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Wagah border (Pakistan side)

Wagah (or Wagha) is a border town straddling the line between Pakistan and India, 29 km from the town of Lahore on the Pakistani side and 27 km from Amritsar on the Indian side. This is the only crossing point between Pakistan and India that is regularly open to foreigners.

Get in[edit]

The closest significant towns to Wagah are Amritsar, India and Lahore, Pakistan.

By train[edit]

The Samjhauta Express from Lahore to Delhi passes through Wagah. The last station on the Indian side is Attari. This train run twice weekly, on Tuesdays and Fridays.

  • 1 Wagah railway station. Wagah railway station (Q15909046) on Wikidata Wagah railway station on Wikipedia

By road[edit]

When driving from Islamabad, it should take at minimum 4.5 hours.

An India-Pakistan Bus at the border

From Lahore Station, take a bus, or taxi. Minibus No.4 leaves from outside Lahore Railway Station every 15 minutes (~US$0.20), while a taxi should cost US$8. The trip takes around half an hour.

From Amritsar, Wagah is about 45 minutes away by car. There are public buses to Attari station, from where you can continue the last 3 km to the border by cyclerickshaw.

Most tourists can take a taxi through their hotels for a round trip, which includes the waiting time at Wagah. As of 2009, a typical fare for such a trip from Amritsar is about ₹800. The fare for auto is ₹400.

Get around[edit]

The omnipresent BSF

If you're planning to cross the border, you should aim to get there as early as possible. As of 2009, the border is open every day from 08:30 to 14:30. Border formalities can take from 30 minutes to over two hours, and you will need to arrange a visa before you arrive.

Regular buses or taxis are not allowed into the no-man's land between the countries, so unless you're on one of the few deluxe international buses, you'll have to walk across the 500 m between the border posts yourself. Porters, blue coats for the Indians and green coats for the Pakistanis, can carry your belongings for a few dollars.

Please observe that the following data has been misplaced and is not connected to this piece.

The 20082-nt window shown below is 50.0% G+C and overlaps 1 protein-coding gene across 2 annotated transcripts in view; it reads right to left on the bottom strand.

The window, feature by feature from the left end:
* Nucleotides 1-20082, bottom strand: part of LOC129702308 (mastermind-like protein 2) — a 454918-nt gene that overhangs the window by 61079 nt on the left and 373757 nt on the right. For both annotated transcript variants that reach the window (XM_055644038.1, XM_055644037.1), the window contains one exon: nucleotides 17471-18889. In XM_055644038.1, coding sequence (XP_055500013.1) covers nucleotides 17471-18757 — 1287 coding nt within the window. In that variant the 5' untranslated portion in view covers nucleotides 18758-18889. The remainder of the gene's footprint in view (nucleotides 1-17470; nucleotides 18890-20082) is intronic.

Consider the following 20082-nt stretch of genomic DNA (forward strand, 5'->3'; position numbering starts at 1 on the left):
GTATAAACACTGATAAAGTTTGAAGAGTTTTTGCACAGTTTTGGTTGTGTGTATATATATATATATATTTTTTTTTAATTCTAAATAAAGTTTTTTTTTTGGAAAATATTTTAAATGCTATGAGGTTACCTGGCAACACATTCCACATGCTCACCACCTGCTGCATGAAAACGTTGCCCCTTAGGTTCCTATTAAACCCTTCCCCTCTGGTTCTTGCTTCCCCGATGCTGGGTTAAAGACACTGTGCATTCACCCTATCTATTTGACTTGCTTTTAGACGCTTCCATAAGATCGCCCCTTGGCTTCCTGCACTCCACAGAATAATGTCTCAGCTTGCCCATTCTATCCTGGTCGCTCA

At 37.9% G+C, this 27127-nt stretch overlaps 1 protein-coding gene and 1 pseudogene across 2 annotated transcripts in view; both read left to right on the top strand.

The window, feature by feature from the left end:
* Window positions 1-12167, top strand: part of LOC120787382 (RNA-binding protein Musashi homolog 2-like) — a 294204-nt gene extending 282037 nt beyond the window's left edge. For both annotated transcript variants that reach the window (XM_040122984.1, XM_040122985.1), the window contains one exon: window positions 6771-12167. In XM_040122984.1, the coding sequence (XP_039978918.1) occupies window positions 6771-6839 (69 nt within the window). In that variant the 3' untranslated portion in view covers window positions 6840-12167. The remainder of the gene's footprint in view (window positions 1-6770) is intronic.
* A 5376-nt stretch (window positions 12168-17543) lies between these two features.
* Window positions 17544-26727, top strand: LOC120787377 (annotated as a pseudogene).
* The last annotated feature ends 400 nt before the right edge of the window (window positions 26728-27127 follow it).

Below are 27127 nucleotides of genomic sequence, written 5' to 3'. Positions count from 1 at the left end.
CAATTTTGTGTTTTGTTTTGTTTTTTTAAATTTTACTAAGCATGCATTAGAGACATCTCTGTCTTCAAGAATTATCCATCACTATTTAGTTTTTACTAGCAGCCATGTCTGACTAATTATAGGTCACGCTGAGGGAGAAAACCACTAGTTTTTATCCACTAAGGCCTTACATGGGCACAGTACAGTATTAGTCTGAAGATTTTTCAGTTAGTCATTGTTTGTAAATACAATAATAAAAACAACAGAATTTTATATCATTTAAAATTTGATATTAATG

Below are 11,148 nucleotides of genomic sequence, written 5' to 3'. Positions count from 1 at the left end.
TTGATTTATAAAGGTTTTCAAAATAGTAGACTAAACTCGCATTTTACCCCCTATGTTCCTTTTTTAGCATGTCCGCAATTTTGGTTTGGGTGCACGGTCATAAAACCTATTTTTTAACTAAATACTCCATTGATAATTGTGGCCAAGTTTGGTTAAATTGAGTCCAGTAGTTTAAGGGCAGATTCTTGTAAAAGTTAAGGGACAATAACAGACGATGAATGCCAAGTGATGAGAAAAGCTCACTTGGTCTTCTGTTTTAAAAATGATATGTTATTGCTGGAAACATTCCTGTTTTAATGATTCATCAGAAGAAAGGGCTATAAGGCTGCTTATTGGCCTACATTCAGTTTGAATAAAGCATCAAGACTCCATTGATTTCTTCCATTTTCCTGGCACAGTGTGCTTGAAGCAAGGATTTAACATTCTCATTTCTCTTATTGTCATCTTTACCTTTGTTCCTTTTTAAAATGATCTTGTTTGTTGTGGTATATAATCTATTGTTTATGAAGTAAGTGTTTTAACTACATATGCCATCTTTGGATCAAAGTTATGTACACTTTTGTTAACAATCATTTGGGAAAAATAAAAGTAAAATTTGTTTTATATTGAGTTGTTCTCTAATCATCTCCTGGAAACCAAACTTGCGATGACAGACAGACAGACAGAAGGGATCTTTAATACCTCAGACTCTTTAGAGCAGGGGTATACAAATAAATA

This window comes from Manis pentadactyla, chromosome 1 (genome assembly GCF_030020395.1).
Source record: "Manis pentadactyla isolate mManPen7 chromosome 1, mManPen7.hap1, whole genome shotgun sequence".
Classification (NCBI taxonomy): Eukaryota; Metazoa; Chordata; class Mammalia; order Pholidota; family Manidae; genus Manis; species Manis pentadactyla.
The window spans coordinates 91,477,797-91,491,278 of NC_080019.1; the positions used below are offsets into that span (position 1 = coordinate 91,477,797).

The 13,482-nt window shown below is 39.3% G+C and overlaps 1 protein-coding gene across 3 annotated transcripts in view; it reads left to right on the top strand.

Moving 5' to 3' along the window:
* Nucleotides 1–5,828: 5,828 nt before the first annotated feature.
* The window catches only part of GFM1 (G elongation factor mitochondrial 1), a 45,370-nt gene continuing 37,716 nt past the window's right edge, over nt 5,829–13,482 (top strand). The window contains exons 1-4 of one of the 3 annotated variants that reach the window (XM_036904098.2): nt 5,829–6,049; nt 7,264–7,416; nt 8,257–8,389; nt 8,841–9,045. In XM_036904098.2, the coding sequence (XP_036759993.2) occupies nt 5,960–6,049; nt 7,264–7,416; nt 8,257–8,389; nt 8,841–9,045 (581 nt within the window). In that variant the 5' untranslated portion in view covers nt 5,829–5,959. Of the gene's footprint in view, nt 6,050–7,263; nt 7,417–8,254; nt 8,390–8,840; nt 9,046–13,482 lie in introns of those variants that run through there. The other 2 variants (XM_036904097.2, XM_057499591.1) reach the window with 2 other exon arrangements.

The evening flag lowering ceremony

There is daily flag raising and lowering ceremony at Wagah Border, which is done with pomp and ceremony. It involves some of the tallest members of the Indian Border Force and the Pakistani Rangers marching and closing the many gates. It has become a tradition for people from both sides of the border gather and see this. Both sides synchronise their parade and the entire event is meant to create a feel-good/patriotic fervour amongst the crowd. It is called the beating retreat ceremony. Since 2010, the Wagha ceremony has begun to tone down so one might see less of the flourishing of Peacock helmets and goose-stepping.

As of Jan 2009, the flag lowering ceremony which happens around 16:15 everyday has become the main event for tourists. In addition, there is now a short cultural programme also done by local folk dancers (Bhangra) for the waiting crowd before the flag lowering. A peak crowd of up to 2,000 people can assemble on the Indian side and up and over 1,000 people on the Pakistani on sides weekends, long weekends, public holidays. The crowd consists of tourists & locals. The noise and atmosphere of the assembled crowds on both sides of the border is similar to that of a sporting match and very entertaining.

The border gates have a visitor gallery on each side, basically concrete steps created around the border main road. This allows most people in the crowd to get a seat but it is not uncommon to see up to 500-1,000 people standing at the periphery. There are metal fences to help direct and control the crowds in and out of the seating areas.